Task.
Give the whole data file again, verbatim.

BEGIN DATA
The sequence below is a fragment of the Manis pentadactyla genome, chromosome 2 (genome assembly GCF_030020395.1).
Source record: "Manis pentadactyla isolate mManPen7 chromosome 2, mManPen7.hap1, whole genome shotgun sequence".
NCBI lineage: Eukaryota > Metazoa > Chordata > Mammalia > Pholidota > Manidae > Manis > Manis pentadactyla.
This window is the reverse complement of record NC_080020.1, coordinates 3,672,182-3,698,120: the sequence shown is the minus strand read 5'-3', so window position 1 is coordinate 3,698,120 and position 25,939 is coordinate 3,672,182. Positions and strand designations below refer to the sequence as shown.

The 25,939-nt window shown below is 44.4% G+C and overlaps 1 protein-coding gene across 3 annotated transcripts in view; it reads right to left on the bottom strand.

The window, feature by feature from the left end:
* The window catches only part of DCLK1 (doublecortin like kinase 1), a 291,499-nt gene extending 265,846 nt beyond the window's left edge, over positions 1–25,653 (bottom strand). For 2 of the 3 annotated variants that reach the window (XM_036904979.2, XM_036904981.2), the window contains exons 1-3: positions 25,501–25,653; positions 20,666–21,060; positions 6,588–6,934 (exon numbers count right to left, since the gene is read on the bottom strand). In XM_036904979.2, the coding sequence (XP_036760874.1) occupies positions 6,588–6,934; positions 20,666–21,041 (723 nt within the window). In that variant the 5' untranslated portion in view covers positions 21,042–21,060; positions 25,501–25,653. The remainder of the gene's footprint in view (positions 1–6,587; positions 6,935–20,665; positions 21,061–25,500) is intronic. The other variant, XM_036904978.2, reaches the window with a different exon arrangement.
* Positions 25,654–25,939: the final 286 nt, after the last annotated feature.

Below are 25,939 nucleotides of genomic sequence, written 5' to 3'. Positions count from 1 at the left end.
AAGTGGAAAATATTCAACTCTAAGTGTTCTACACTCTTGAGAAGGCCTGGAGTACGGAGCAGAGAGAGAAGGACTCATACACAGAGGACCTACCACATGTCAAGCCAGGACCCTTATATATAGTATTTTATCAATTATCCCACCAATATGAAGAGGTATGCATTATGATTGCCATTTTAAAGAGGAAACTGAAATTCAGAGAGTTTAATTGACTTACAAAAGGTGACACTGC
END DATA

The sequence below is a fragment of the Manis pentadactyla genome, chromosome 2 (genome assembly GCF_030020395.1).
Source record: "Manis pentadactyla isolate mManPen7 chromosome 2, mManPen7.hap1, whole genome shotgun sequence".
NCBI lineage: Eukaryota > Metazoa > Chordata > Mammalia > Pholidota > Manidae > Manis > Manis pentadactyla.
This window is the reverse complement of record NC_080020.1, coordinates 3,672,182-3,698,120: the sequence shown is the minus strand read 5'-3', so window position 1 is coordinate 3,698,120 and position 25,939 is coordinate 3,672,182. Positions and strand designations below refer to the sequence as shown.

The 25,939-nt window shown below is 44.4% G+C and overlaps 1 protein-coding gene across 3 annotated transcripts in view; it reads right to left on the bottom strand.

The window, feature by feature from the left end:
* The window catches only part of DCLK1 (doublecortin like kinase 1), a 291,499-nt gene extending 265,846 nt beyond the window's left edge, over positions 1–25,653 (bottom strand). For 2 of the 3 annotated variants that reach the window (XM_036904979.2, XM_036904981.2), the window contains exons 1-3: positions 25,501–25,653; positions 20,666–21,060; positions 6,588–6,934 (exon numbers count right to left, since the gene is read on the bottom strand). In XM_036904979.2, the coding sequence (XP_036760874.1) occupies positions 6,588–6,934; positions 20,666–21,041 (723 nt within the window). In that variant the 5' untranslated portion in view covers positions 21,042–21,060; positions 25,501–25,653. The remainder of the gene's footprint in view (positions 1–6,587; positions 6,935–20,665; positions 21,061–25,500) is intronic. The other variant, XM_036904978.2, reaches the window with a different exon arrangement.
* Positions 25,654–25,939: the final 286 nt, after the last annotated feature.

Below are 25,939 nucleotides of genomic sequence, written 5' to 3'. Positions count from 1 at the left end.
AAGTGGAAAATATTCAACTCTAAGTGTTCTACACTCTTGAGAAGGCCTGGAGTACGGAGCAGAGAGAGAAGGACTCATACACAGAGGACCTACCACATGTCAAGCCAGGACCCTTATATATAGTATTTTATCAATTATCCCACCAATATGAAGAGGTATGCATTATGATTGCCATTTTAAAGAGGAAACTGAAATTCAGAGAGTTTAATTGACTTACAAAAGGTGACACTGC